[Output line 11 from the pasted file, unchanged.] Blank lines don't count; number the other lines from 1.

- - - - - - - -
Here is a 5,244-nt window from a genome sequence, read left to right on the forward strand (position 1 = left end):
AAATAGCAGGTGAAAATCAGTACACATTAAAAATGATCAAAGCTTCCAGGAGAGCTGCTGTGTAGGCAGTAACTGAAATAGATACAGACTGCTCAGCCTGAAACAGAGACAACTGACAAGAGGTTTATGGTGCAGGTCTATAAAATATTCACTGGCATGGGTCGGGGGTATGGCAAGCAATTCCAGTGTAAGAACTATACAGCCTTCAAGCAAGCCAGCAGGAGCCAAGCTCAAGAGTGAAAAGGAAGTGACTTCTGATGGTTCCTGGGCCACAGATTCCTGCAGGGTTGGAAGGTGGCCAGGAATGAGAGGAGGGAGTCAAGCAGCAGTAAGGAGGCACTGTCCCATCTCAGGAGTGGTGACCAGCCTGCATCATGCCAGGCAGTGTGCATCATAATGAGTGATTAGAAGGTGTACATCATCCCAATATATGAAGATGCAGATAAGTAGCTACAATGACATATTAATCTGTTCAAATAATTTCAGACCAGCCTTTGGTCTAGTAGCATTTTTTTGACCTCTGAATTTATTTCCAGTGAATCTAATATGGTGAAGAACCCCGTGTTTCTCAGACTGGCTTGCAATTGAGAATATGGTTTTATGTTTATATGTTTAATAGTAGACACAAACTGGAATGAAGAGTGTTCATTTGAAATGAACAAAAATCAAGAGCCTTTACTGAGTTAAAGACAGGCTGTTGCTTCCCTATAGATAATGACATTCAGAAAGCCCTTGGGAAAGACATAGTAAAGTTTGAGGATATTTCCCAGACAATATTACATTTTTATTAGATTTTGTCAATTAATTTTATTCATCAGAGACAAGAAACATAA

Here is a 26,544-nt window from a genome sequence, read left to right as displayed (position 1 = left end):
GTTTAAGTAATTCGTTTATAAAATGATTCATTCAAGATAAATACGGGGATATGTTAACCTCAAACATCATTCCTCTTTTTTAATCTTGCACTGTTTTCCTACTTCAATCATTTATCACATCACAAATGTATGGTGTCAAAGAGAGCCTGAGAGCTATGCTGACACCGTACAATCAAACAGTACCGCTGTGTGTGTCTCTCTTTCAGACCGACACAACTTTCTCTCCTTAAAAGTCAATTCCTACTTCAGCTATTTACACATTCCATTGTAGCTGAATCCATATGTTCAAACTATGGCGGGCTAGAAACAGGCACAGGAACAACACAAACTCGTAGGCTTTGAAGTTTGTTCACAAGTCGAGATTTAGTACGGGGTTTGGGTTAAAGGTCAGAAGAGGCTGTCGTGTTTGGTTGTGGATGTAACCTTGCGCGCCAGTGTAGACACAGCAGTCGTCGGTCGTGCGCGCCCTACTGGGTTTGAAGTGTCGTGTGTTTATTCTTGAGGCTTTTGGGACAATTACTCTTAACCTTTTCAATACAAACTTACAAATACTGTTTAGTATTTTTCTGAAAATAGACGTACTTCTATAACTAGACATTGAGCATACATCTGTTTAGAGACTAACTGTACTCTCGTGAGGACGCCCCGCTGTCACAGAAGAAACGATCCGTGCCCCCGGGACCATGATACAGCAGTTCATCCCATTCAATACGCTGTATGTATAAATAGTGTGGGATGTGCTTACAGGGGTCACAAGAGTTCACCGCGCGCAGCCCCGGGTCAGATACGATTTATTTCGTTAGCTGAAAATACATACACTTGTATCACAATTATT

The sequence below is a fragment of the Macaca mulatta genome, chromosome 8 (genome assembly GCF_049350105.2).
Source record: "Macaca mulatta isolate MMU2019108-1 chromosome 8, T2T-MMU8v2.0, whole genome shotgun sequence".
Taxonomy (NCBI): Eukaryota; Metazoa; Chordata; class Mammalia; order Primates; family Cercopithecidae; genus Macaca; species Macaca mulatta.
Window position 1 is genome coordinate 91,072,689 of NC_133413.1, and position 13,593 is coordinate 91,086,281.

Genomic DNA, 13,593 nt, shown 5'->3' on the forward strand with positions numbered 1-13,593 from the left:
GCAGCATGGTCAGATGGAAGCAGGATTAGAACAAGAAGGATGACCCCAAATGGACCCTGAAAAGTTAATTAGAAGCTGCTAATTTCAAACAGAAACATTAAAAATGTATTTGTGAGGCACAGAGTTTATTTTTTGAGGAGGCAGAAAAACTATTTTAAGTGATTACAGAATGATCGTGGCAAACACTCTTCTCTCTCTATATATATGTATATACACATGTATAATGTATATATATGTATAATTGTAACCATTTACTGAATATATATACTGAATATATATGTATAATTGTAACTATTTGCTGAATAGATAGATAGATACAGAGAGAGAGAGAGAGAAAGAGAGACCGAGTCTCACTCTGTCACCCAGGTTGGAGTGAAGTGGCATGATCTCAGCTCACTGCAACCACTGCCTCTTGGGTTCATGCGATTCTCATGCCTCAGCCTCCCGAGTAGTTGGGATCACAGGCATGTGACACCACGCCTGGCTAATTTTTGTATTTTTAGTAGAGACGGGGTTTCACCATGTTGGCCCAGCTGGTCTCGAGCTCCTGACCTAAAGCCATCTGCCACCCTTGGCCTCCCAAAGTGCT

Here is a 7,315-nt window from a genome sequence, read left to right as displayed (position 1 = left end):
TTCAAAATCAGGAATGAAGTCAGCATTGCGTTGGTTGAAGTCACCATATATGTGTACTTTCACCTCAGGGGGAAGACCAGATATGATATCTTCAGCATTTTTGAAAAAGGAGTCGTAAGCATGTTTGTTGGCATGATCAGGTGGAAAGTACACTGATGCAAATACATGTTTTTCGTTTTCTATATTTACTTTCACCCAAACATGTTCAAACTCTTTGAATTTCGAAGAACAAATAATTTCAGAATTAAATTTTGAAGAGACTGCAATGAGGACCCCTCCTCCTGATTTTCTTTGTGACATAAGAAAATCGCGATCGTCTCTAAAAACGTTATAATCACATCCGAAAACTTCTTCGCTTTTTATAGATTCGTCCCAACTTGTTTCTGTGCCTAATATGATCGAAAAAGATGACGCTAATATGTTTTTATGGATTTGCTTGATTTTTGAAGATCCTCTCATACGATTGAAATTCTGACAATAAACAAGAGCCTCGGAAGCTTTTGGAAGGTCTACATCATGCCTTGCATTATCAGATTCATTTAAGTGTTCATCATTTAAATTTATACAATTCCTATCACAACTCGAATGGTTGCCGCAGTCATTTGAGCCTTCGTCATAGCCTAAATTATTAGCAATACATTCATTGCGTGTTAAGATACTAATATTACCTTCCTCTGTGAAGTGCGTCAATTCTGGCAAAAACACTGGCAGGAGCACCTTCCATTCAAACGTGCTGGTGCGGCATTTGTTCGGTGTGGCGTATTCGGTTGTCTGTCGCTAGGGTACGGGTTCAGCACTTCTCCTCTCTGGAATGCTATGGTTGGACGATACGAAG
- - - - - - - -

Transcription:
Here is a 7,315-nt window from a genome sequence, read left to right as displayed (position 1 = left end):